India’s bright and loud and wild and passionate, making it a master in the art of revelry. Did you think wild parties were all about tequila shots and glo-sticks? Try some bhaang and pichkaris or an all night dandiya session. Yes, these words may feel strange in your mouth right now but we’ll probably have you singing ganpati bappa in the streets before you’re done. Here’s the low-down on 2016’s veritable riot of Indian festivals, religious and otherwise. Structure a trip around your favourite choice for a madly immersive journey to the heart of the Indian community.
Makar Sankranti (January 15th 2016)
For a country that’s careening into a future of BPOs and IT professionals, we fall back on our agricultural roots hard when it comes to harvest festivals. Celebrated in widely differing ways across the states, the heart of the season is born of plain and simple gratitude for a bountiful crop, and a welcome break after months of debilitating labour.
The Gujarati arm of this fiesta, celebrated most passionately in the state capital of Ahmedabad, is Makar Sankranti. The name refers to a specific movement of the sun on the equinox, heralding the arrival of longer and warmer days. Whole families take to their rooftops to let loose clouds of brightly coloured paper kites held taut by strings laced with crushed glass and other abrasives. Why so violent? The aim of the game isn’t just to brighten up the sky, with careful calculation and remarkable skill the kite flyers loop their own kites around those of their opponents (or annoying neighbours) and swiftly cut them down to be claimed as booty. Get ready for age-old rivalries and edge-of-your seat level excitement.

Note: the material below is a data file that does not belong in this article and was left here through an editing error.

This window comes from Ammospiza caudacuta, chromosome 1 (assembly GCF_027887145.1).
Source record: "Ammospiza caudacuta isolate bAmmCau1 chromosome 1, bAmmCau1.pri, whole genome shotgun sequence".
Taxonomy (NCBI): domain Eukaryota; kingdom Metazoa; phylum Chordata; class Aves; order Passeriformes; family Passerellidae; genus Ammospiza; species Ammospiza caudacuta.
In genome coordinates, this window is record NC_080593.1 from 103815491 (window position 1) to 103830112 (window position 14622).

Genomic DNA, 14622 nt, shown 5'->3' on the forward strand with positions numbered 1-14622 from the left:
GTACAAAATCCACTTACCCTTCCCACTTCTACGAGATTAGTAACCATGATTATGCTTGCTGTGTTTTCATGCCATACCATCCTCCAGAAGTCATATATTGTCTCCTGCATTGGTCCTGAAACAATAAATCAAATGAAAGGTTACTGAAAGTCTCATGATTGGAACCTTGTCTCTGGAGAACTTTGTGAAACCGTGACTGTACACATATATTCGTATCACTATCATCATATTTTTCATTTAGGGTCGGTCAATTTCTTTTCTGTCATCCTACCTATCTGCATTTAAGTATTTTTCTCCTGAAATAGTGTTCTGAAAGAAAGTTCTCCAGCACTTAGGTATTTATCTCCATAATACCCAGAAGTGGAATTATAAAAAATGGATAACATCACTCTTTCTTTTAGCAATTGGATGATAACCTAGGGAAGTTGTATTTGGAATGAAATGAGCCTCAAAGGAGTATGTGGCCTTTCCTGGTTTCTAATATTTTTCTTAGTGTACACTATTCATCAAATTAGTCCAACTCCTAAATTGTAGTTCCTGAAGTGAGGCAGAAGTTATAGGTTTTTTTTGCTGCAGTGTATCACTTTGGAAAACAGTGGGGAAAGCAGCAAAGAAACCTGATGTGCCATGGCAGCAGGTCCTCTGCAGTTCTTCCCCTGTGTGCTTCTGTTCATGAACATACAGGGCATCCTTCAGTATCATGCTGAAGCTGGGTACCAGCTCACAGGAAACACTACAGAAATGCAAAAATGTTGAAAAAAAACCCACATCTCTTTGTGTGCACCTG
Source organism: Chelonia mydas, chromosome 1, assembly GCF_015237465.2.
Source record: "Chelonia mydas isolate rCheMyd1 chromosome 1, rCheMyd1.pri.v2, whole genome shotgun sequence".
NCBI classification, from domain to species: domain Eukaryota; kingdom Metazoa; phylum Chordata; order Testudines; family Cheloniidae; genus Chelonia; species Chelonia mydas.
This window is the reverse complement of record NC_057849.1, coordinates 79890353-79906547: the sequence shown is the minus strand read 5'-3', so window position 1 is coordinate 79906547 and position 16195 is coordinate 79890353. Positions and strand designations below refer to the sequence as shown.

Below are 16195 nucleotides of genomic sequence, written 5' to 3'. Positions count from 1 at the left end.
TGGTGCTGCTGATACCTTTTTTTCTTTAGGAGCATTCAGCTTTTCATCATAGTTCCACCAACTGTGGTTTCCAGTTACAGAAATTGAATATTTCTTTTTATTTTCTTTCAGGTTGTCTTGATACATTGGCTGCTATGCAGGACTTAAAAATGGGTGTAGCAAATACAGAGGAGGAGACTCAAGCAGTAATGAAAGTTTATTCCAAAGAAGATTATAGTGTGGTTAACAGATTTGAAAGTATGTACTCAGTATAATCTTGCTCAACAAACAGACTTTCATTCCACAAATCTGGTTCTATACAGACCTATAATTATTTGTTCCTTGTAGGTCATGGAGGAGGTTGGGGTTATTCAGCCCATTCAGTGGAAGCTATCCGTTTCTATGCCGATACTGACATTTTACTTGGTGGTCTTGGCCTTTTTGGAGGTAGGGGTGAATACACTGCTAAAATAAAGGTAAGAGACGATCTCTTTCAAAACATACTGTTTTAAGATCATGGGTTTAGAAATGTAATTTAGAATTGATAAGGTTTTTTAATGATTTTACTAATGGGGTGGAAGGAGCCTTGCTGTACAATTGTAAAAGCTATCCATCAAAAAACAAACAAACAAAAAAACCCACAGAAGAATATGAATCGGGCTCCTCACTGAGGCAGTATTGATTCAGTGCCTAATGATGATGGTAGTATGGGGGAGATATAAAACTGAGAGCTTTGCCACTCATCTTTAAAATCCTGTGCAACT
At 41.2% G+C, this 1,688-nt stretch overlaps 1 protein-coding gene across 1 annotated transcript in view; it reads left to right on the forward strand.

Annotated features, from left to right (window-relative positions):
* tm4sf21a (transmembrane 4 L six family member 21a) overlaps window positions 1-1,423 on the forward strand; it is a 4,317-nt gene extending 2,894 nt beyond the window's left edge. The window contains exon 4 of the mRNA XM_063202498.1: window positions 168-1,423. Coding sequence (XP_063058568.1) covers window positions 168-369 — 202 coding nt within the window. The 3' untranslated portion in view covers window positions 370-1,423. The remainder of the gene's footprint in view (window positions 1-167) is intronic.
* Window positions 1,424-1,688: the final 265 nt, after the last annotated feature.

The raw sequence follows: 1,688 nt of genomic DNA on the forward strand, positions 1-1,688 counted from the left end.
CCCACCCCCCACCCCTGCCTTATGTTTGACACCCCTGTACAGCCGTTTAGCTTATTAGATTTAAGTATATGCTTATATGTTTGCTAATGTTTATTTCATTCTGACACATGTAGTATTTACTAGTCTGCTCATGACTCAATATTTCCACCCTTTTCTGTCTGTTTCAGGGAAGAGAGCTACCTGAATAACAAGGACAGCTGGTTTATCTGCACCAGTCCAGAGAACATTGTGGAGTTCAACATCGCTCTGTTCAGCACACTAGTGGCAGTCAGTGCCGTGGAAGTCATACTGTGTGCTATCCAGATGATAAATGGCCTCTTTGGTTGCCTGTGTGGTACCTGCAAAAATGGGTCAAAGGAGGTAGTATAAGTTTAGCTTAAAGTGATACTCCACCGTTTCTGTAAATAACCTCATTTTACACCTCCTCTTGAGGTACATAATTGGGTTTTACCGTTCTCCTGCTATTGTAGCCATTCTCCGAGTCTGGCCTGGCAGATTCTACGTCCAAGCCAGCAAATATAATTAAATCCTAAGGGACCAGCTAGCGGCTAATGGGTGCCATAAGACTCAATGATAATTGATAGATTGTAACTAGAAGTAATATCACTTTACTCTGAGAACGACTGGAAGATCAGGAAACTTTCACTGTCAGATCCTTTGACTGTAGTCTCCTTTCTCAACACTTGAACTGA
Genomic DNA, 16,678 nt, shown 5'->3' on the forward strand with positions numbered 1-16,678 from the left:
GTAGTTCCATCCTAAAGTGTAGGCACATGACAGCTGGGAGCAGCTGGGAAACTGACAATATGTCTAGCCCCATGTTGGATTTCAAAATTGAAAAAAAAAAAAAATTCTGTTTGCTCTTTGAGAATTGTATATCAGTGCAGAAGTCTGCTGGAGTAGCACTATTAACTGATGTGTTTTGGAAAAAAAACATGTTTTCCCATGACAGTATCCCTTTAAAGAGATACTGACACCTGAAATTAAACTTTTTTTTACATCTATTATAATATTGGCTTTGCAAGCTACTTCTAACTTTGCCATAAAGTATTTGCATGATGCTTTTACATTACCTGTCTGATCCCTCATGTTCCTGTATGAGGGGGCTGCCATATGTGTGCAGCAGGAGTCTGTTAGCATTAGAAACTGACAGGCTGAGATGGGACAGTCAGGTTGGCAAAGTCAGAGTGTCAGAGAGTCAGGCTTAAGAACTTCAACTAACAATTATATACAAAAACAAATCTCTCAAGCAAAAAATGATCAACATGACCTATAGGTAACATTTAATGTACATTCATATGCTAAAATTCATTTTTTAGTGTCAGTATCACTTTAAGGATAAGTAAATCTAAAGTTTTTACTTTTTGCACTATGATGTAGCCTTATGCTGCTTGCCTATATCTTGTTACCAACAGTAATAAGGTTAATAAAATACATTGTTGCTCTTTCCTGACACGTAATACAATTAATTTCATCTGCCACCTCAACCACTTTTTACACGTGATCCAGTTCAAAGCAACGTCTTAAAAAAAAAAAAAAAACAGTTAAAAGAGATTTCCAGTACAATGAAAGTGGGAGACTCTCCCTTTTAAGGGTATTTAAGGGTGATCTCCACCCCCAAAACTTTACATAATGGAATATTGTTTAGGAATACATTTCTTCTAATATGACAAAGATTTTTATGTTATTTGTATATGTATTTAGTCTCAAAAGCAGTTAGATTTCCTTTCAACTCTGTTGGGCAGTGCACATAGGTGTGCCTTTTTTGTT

Holi (March 23rd 2016)
Possibly the most famous of Indian festivals, Holi’s all about having fun. We’d recommend finding a nice family-run homestay to celebrate with, as the crowd on the streets can get a bit rowdy. Fuelled by the heady bhaang, a local concoction of milk and marijuana, people drop their responsibilities for a day to bring a little colour into their lives, either by chasing each other around smearing powder on their faces or flat out dunking each other in buckets of coloured water. Water guns or pichkaris aound, be prepared to have water balloons dropped on you by strangers as you pass inoccently under their balconies. Any attempt at reproach will only earn you a shout of ‘bura na mano, holi hain’, that is, don’t get upset, it’s holi!
While the festivities often take a dark turn with several cases of molestation and driving under the influence filed each year, it’s important to also know the reasoning and religious significance behind it. The revelry is the second of a two-day celebration of the triumph of good over evil. According to Hindu legend, a young boy is saved by Lord Vishnu from his evil aunt’s murderous intent, an incident celebrated by lighting bonfires, her weapon of choice, and dancing around them.
A great place to catch the action is Pushkar in Rajasthan.
Diwali (October 30th)